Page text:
Thursday, August 16, 2012
Heirloom Tomato Tart - two different versions
I just can’t seem to get my fill of the wonderful heirloom tomatoes this summer. Bear with me for one more tomato post. I’m beginning to believe tomatoes may be my all time favorite food, even surpassing my love of wild-caught shrimp.
Since my birthday is this month, instead of a cake I’m celebrating with a tomato tart or pie if you will. I’ve prepared it two different ways. One was baked 9” springform pan and looks more like a deep dish pie than a tart.
In the other one, I’ve used a tart pan and, as you can see, resembles a quiche. Either way they were delicious.
Any garden fresh red summer tomato is perfect, but if you can find heirloom tomatoes in a couple of different colors, so much the better for appearance sake, as well as the depth of flavor the heirlooms bring. The kalamata olives bring a surprise flavor and the shallots give a little crunch to this.
When I think of savory pies or tarts, I usually associate them with lots of calories and fat primarily coming from heavy cream and lots of cheese. I even have an old recipe that uses mayonnaise. This one from Cooking Light comes in under 300 calories per slice and serves 8. Add a salad and you’ve got a light, delicious summer meat-less meal or serve a slice as an appetizer with drinks.
Heirloom Tomato Tart / Deep Dish Pie
Adapted slightly from Cooking Light – serves 8
½ of a 14.1 ounce package refrigerated pie dough
3 heirloom tomatoes, preferably different colors
Kosher salt and freshly ground black pepper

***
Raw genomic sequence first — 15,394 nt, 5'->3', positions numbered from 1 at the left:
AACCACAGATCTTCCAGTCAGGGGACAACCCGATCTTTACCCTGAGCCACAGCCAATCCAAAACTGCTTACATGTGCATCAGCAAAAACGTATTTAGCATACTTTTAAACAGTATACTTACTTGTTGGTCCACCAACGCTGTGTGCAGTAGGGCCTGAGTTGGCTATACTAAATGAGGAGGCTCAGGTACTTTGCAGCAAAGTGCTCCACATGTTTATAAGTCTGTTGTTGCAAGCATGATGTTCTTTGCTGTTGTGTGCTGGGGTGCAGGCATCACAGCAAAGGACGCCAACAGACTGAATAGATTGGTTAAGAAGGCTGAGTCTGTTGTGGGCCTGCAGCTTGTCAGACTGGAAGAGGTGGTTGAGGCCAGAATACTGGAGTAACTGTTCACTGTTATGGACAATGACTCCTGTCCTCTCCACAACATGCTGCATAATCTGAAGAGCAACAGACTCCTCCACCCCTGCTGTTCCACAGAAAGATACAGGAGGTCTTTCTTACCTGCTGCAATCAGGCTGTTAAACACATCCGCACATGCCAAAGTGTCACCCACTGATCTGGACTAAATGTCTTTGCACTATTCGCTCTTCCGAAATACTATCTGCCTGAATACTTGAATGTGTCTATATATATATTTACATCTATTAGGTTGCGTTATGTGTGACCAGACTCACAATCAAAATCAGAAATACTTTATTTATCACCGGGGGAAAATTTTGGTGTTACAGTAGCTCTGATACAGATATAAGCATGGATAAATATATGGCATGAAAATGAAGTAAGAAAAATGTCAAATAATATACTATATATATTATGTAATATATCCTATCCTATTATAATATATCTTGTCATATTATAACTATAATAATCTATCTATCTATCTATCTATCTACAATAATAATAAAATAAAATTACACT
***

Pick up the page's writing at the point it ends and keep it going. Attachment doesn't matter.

All purpose flour for rolling the dough
2 ½ ounces (2/3 cup) fontina cheese, grated
½ cup pitted and chopped kalamata olives
1/3 cup peeled and sliced shallots
3 tablespoons all purpose flour
1 tablespoon cornmeal
1 tablespoons fresh thyme, chopped
1 ½ cups 2% reduced-fat milk
1 ½ tablespoons grated Parmesan cheese
3 large eggs
Fresh basil leaves for garnish
Bring refrigerated pie dough to room temperature. In the meantime, cut tomatoes into ¼ to ½” thick slices and gently push out the seeds with your fingers. Sprinkle the tomatoes with salt and freshly ground black pepper and place on thick paper towels to drain. Let them drain for about 15 minutes while you preheat the oven to 350 degrees F.
For a tart, coat 9” deep-dish tart pan with cooking spray. For a deep dish pie, coat a 9” springform pan with cooking spray. Sprinkle a cutting board or your counter with a little all purpose flour and roll the dough into a 12” circle. Fold the dough in half, then into a quarter for ease of carrying to the prepared pan or roll it around your rolling pin. Carefully press the dough into the pan and crimp the edges. Cut off excess dough in making in a tart pan. Sprinkle the dough with a base of fontina cheese, olives, and shallots, then arrange half of the tomato slices over the base mixture. Combine the flour, cornmeal, and chopped fresh thyme and sprinkle over the first layer of tomatoes. Top with the remaining tomato slices and sprinkle with a little more salt and freshly ground black pepper.
In a bowl, whisk together the milk, grated Parmesan cheese, and eggs, then pour the mixture over the tomatoes. Place the pan on a large sheet pan and bake in the oven for 40 – 50 minutes until set. (The pie in the springform pan will take longer to cook than the one in the tart pan.) Test for doneness by jiggling the pan. It will be done when the filling no longer wiggles. When done, remove from the oven and let stand 10 minutes before serving. Top with small basil leaves. Can be served warm or at room temperature.
This is being linked to Foodie Friday at Rattlebridge Farms, Miz Helen’s Country Kitchen Full Plate Thursday, Foodie Friday at Simple Recipes, Foodtastic Friday at Not Your Ordinary Recipes, Seasonal Sunday at The Tablescaper, Healthy Mommy, Healthy Baby, Southern Sundays at Slice of Southern, and On the Menu Monday at Stone Gable.
One year ago - Grilled Thai BBQ Chicken
Two years ago - A trip to Highlands, NC
Happy belated birthday to Julia Child. She would have celebrated her 100th birthday August 15th. Her cookbook Mastering the Art of French Cooking taught me and many, many others how to cook and appreciate French food at home. I also learned my knife skills from her book. She was an inspiration to all of us. Thank you Julia for all you did for the food world. Where would we be without you?